The Ark of the Convent being transferred from it's tent to the great Temple of Solomon was one of the greatest moments in the history of Israel. We can only image the joy of people gathered there as the Ark was moved into place and the great cloud that was the sign of the presence of God filled the space.
Solomon declares it both a lofty place and a "makon." This word in Hebrew is often translated dwelling but signifies more. In our modern age we move from house to house. The days of the old family home lived in by generation after generation of a family are a distant memory. Downton Abbey fans are watching as those days are vanishing in England.
That is a makon. The word denoted not only that God is present but that it is his home. The world also denotes permanence, like the foundation of building.
If you ask a modern American Christian, "Where is God?" We reflexively respond "Everywhere." And on one level that is true. God is omnipresent but that does not mean that every place is his home. We can stay in a hotel, visit a friend, or even live in some house for a while and it is not our home.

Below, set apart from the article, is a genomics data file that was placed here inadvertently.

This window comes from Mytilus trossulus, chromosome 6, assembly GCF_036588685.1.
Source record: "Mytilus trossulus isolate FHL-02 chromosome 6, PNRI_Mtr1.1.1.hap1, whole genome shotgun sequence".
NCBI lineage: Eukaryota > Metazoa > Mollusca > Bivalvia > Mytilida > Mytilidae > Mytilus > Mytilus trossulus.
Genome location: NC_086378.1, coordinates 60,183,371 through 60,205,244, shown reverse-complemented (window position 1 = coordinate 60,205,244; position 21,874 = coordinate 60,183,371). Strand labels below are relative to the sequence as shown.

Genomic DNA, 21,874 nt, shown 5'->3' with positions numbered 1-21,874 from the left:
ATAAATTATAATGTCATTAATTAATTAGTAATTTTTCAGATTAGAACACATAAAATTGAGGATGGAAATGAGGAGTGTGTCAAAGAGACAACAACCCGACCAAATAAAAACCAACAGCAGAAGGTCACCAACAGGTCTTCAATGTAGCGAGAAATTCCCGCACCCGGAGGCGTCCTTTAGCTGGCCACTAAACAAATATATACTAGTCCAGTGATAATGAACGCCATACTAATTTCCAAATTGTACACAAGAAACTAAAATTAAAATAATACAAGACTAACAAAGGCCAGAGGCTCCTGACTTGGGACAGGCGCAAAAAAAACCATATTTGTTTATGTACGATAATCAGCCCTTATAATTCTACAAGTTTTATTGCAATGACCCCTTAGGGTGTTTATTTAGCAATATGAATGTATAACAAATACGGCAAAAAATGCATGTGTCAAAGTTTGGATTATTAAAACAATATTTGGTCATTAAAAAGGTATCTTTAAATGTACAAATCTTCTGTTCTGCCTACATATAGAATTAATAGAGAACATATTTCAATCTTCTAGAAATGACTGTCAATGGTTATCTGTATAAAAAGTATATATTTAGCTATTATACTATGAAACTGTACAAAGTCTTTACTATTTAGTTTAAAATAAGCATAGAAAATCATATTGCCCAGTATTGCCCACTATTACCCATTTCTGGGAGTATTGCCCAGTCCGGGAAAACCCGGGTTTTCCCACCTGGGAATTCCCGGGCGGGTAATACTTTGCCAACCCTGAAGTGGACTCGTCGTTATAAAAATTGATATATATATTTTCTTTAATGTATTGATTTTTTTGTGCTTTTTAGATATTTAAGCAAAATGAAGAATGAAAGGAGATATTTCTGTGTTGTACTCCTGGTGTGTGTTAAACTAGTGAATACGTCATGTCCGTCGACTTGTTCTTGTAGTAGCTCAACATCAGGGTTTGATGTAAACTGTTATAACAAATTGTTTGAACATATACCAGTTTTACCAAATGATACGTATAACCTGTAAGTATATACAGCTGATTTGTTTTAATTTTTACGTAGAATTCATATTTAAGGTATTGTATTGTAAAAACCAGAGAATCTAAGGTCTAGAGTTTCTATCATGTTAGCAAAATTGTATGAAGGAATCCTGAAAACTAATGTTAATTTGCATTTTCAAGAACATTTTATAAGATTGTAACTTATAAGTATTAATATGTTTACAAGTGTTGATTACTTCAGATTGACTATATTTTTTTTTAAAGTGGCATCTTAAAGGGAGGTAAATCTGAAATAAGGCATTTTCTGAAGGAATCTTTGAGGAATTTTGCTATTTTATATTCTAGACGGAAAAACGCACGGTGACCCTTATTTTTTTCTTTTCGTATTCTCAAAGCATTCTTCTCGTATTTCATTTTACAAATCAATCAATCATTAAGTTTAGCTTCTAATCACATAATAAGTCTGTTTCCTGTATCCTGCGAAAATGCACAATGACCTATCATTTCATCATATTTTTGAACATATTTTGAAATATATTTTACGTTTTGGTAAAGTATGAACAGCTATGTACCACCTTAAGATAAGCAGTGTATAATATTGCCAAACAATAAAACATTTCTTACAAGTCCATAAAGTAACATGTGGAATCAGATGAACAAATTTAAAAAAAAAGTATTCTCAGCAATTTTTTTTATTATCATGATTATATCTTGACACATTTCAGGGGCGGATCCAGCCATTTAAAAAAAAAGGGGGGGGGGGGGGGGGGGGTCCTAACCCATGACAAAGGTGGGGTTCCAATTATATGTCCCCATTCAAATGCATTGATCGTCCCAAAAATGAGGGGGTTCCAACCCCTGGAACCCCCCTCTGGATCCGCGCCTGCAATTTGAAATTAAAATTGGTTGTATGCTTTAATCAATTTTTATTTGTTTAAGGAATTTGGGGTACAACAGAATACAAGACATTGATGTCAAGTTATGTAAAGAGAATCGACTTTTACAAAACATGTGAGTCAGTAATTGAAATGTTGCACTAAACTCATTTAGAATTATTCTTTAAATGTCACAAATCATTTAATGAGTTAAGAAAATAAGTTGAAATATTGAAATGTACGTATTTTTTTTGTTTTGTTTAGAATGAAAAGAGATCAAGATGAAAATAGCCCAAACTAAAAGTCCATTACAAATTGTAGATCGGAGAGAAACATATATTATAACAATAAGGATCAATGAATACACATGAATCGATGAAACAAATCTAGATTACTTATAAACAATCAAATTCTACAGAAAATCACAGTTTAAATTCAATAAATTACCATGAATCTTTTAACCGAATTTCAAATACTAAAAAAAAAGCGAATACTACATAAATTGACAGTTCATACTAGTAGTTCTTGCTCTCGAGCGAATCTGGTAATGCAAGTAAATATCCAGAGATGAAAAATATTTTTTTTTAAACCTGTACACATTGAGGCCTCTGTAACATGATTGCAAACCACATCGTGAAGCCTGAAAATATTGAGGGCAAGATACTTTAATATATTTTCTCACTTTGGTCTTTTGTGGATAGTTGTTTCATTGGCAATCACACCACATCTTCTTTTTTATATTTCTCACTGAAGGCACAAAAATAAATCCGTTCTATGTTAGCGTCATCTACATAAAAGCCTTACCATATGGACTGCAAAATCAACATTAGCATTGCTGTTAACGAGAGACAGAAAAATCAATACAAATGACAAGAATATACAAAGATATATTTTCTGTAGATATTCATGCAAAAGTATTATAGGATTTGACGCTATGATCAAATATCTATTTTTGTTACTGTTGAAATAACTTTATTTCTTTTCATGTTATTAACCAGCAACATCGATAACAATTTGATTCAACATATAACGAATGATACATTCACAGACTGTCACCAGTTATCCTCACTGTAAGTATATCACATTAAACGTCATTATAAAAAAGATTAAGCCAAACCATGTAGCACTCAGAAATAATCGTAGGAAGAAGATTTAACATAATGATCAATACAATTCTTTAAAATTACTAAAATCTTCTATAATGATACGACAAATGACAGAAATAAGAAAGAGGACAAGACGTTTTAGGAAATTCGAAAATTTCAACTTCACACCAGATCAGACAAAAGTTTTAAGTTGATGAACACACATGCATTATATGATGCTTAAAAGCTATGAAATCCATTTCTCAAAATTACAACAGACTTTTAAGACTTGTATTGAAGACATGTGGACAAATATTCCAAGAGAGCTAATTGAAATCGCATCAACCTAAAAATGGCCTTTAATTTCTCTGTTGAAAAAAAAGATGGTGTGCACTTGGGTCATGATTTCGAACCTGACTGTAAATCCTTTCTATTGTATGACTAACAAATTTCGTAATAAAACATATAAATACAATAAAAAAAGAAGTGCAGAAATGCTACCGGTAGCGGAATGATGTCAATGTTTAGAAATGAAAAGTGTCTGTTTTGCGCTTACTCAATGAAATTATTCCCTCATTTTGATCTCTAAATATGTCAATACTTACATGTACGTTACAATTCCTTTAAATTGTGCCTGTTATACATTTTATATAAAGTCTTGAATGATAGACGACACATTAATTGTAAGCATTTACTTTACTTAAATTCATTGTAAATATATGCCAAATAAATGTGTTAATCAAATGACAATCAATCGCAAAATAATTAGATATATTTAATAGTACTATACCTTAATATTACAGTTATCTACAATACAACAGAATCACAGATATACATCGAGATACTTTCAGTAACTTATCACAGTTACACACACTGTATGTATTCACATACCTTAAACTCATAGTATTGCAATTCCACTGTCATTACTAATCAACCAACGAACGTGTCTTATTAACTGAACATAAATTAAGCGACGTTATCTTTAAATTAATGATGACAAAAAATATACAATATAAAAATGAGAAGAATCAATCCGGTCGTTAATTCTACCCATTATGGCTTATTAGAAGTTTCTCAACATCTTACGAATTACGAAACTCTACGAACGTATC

What makes a place home? It is difficult to define precisely but we all know it when we feel it and we know when we don't. Just ask a priest. In some parishes the people act as if the house is theirs and you are a tenant. In others, they invite you to make it your home.
In the midst of the people of Israel Solomon built a home for God, and God moved in, made himself at home. Why is this so important for us? Because in baptism we become the makon of God.
With the new and eternal covenant God does not dwell in one building. God offers every human being the opportunity to become that permanent dwelling place, God's home.
This readings invites us to examine our relationship with God. Do I invite God in for a visit from time to time, particularly when I want a favor? Or do I truly see myself as God's home? How do. I care for my body, my heart so that they remain a place where God is at home.
While it is true that God will never abandon us, we can push God out, make God unwelcome.
For any of us who have homes we know that they require constant maintenance. Take a look at your house and see if it is truly a home for God, a dwelling place for the Holy Spirit.